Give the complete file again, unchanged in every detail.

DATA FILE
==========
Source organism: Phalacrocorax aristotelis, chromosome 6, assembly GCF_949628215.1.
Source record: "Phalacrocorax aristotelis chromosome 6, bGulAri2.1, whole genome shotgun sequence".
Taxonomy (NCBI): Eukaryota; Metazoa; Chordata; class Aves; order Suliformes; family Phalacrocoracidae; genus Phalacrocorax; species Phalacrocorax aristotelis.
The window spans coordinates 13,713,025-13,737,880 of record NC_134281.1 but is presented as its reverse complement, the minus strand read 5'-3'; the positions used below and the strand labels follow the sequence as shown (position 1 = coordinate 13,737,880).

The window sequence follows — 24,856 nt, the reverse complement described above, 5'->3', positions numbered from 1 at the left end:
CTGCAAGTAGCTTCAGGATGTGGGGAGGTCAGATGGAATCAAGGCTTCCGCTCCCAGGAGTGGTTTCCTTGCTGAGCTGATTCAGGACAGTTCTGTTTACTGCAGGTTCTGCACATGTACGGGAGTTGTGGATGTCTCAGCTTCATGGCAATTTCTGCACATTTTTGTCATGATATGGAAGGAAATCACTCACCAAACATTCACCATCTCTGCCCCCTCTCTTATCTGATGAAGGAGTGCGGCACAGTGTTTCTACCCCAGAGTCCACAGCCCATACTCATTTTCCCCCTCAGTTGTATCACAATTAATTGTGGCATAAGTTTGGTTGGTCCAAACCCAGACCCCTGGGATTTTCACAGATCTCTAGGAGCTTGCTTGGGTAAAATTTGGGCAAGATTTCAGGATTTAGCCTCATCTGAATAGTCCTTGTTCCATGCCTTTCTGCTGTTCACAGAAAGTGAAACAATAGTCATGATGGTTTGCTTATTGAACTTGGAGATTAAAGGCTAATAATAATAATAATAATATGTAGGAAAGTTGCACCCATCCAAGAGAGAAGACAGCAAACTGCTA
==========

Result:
Source organism: Phalacrocorax aristotelis, chromosome 6, assembly GCF_949628215.1.
Source record: "Phalacrocorax aristotelis chromosome 6, bGulAri2.1, whole genome shotgun sequence".
Taxonomy (NCBI): Eukaryota; Metazoa; Chordata; class Aves; order Suliformes; family Phalacrocoracidae; genus Phalacrocorax; species Phalacrocorax aristotelis.
The window spans coordinates 13,713,025-13,737,880 of record NC_134281.1 but is presented as its reverse complement, the minus strand read 5'-3'; the positions used below and the strand labels follow the sequence as shown (position 1 = coordinate 13,737,880).

The window sequence follows — 24,856 nt, the reverse complement described above, 5'->3', positions numbered from 1 at the left end:
CTGCAAGTAGCTTCAGGATGTGGGGAGGTCAGATGGAATCAAGGCTTCCGCTCCCAGGAGTGGTTTCCTTGCTGAGCTGATTCAGGACAGTTCTGTTTACTGCAGGTTCTGCACATGTACGGGAGTTGTGGATGTCTCAGCTTCATGGCAATTTCTGCACATTTTTGTCATGATATGGAAGGAAATCACTCACCAAACATTCACCATCTCTGCCCCCTCTCTTATCTGATGAAGGAGTGCGGCACAGTGTTTCTACCCCAGAGTCCACAGCCCATACTCATTTTCCCCCTCAGTTGTATCACAATTAATTGTGGCATAAGTTTGGTTGGTCCAAACCCAGACCCCTGGGATTTTCACAGATCTCTAGGAGCTTGCTTGGGTAAAATTTGGGCAAGATTTCAGGATTTAGCCTCATCTGAATAGTCCTTGTTCCATGCCTTTCTGCTGTTCACAGAAAGTGAAACAATAGTCATGATGGTTTGCTTATTGAACTTGGAGATTAAAGGCTAATAATAATAATAATAATATGTAGGAAAGTTGCACCCATCCAAGAGAGAAGACAGCAAACTGCTA